Shakespeare's Tragic Sequence
First published in 1972.
The emphasis of this book is that each of Shakespeare's tragedies demanded its own individual form and that although certain themes run through most of the tragedies, nearly all critics refrain from the attempt to apply external rules to them. The plays are almost always concerned with one person; they end with the death of the hero; the suffering and calamity that befall him are exceptional; and the tragedies include the medieval idea of the reversal of fortune.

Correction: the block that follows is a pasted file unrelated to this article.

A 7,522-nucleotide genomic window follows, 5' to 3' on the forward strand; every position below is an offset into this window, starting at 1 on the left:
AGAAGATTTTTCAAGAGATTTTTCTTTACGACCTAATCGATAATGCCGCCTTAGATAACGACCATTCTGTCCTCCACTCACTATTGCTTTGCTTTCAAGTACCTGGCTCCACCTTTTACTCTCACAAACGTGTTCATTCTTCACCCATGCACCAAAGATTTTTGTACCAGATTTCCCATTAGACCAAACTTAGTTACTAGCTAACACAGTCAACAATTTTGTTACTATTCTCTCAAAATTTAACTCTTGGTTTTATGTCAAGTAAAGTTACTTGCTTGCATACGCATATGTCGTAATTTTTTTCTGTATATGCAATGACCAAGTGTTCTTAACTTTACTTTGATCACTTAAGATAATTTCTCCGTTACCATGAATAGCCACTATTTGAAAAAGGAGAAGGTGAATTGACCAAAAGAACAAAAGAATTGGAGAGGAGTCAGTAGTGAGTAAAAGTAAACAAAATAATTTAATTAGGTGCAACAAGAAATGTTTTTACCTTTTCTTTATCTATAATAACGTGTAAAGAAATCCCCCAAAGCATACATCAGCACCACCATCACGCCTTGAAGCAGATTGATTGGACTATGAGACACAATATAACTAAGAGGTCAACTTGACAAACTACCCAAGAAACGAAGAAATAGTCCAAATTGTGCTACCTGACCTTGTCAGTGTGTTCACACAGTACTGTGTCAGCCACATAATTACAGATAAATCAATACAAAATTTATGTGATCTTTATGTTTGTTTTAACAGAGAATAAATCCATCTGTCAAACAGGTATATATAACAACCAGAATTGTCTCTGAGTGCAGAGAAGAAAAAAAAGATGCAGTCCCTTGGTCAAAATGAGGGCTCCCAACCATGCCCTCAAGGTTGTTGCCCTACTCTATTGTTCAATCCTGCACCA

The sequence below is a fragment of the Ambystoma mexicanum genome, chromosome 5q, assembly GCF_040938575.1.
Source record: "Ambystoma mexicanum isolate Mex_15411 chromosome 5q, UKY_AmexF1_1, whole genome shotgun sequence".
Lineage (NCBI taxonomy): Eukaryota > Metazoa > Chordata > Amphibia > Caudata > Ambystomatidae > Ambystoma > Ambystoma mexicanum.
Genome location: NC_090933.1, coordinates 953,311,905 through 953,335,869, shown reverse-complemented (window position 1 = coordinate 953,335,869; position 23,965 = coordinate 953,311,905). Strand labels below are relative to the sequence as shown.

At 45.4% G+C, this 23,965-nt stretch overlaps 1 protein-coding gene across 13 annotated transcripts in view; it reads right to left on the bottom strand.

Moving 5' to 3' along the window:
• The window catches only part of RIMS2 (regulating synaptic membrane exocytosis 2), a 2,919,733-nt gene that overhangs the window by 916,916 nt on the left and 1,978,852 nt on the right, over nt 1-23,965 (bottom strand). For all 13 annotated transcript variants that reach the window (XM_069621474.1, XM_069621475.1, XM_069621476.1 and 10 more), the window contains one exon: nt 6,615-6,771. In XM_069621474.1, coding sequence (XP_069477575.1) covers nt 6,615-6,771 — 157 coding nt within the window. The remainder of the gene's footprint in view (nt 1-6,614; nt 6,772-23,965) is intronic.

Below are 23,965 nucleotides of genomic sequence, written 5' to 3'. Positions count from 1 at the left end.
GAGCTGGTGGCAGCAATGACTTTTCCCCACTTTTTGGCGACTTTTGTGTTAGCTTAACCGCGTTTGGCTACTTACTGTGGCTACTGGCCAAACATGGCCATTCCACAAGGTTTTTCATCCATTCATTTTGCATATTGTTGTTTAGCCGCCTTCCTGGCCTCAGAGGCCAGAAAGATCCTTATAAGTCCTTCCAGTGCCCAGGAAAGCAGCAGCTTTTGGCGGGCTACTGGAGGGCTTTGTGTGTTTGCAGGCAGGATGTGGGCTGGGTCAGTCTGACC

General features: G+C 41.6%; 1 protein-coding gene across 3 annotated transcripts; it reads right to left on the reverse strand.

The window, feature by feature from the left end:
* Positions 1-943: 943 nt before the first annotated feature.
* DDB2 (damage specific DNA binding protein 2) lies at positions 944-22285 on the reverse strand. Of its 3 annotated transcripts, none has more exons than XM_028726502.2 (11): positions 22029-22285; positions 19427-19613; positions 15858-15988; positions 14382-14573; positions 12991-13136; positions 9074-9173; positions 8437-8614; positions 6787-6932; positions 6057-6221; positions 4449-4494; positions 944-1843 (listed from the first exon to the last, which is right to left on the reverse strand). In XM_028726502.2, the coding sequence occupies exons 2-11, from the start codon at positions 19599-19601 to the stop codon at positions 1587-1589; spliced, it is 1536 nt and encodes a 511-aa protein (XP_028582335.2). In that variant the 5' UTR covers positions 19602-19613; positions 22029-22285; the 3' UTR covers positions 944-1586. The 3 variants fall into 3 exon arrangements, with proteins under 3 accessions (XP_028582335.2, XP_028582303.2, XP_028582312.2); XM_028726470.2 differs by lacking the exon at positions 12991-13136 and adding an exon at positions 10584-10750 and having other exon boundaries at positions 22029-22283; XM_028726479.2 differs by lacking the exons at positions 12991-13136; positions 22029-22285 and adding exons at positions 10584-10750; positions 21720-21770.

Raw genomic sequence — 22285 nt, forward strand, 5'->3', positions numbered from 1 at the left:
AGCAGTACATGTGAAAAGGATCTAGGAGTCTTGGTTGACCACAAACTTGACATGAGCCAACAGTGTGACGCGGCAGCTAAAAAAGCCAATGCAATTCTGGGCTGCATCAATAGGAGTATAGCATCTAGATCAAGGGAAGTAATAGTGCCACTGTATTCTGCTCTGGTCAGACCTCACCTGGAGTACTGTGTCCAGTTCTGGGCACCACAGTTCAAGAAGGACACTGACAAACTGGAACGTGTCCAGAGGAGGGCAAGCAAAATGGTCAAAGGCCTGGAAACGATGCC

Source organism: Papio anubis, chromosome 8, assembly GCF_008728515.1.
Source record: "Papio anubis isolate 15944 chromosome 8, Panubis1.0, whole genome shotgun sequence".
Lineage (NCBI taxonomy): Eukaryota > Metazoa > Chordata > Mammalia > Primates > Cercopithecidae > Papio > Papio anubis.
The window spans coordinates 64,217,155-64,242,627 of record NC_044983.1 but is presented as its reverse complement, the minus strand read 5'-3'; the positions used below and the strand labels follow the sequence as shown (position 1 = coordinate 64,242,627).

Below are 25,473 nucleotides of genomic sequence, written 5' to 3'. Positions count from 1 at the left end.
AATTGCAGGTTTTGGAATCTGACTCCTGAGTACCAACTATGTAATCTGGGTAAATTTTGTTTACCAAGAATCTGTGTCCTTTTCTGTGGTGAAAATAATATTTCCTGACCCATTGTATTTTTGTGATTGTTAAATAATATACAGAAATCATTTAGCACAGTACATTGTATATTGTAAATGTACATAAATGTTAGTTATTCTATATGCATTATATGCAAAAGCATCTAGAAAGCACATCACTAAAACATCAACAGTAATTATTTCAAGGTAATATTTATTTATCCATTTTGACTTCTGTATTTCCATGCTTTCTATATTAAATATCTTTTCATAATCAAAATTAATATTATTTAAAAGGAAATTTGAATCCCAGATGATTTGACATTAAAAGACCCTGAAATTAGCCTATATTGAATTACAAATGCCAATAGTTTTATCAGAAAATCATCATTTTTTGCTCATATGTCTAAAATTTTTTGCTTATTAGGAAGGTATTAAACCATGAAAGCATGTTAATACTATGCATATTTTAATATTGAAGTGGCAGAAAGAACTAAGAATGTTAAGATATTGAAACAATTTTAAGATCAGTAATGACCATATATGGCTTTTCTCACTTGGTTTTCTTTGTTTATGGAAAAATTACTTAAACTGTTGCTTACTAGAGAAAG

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accept action Antony appears argued asks assume audience become beginning believe Brutus Caesar calls Cassio cause character Claudius Cleopatra committed concerned confesses conscience contrast Cordelia Coriolanus course critics death Desdemona devil effect Elizabethan evil expressed eyes fact father fear feeling final followed friends Ghost give gods guilty Hamlet hand hath heart heaven hero Horatio human Iago idea imagery images imagination interpretation kill King Lear Lady Laertes later Lear's less lines live look Macbeth means mentioned merely mind moral mother motive murder nature never noble Ophelia Othello passion play poor present Professor realise reason refers regarded revealed revenge Richard says scene seems seen Shakespeare soliloquy soul speaks speech spirit stage story suggested tells thee thing thou thought Timon tragedy tragic true truth turn villain virtue wife wish